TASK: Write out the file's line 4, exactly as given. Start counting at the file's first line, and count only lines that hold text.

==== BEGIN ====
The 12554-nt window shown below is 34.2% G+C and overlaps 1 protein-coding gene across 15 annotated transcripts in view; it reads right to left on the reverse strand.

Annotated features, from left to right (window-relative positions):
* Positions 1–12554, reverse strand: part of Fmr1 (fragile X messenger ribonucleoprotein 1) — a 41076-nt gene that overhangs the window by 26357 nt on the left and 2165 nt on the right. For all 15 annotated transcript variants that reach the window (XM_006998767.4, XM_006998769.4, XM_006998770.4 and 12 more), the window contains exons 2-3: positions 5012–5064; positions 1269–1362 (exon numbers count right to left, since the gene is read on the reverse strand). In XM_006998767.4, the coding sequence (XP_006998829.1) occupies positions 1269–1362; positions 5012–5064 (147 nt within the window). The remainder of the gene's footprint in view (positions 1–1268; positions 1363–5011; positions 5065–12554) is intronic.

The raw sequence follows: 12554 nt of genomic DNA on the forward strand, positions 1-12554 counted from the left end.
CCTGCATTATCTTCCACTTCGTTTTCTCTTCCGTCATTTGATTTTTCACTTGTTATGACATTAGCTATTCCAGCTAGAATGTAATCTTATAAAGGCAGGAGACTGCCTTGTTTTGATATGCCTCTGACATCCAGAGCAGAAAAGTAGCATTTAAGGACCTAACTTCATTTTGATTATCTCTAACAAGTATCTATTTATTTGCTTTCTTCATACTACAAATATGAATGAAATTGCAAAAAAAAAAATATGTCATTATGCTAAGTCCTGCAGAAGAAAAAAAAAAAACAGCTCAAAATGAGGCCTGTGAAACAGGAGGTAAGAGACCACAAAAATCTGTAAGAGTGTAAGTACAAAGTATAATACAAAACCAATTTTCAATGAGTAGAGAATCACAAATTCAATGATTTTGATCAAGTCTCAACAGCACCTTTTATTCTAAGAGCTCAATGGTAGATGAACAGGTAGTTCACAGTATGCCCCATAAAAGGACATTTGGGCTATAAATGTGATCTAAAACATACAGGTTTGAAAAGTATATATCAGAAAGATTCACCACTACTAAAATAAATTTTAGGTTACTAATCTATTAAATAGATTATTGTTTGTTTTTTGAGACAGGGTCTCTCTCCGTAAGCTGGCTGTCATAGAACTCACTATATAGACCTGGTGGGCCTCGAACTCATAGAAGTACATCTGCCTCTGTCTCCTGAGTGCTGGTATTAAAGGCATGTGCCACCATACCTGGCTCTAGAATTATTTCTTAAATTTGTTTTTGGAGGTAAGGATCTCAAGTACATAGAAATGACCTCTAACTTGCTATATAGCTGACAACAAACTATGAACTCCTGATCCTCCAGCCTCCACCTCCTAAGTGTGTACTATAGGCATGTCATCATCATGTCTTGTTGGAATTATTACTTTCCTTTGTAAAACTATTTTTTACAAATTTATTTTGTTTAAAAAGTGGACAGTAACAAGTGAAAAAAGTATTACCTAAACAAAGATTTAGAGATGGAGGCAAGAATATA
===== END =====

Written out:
The raw sequence follows: 12554 nt of genomic DNA on the forward strand, positions 1-12554 counted from the left end.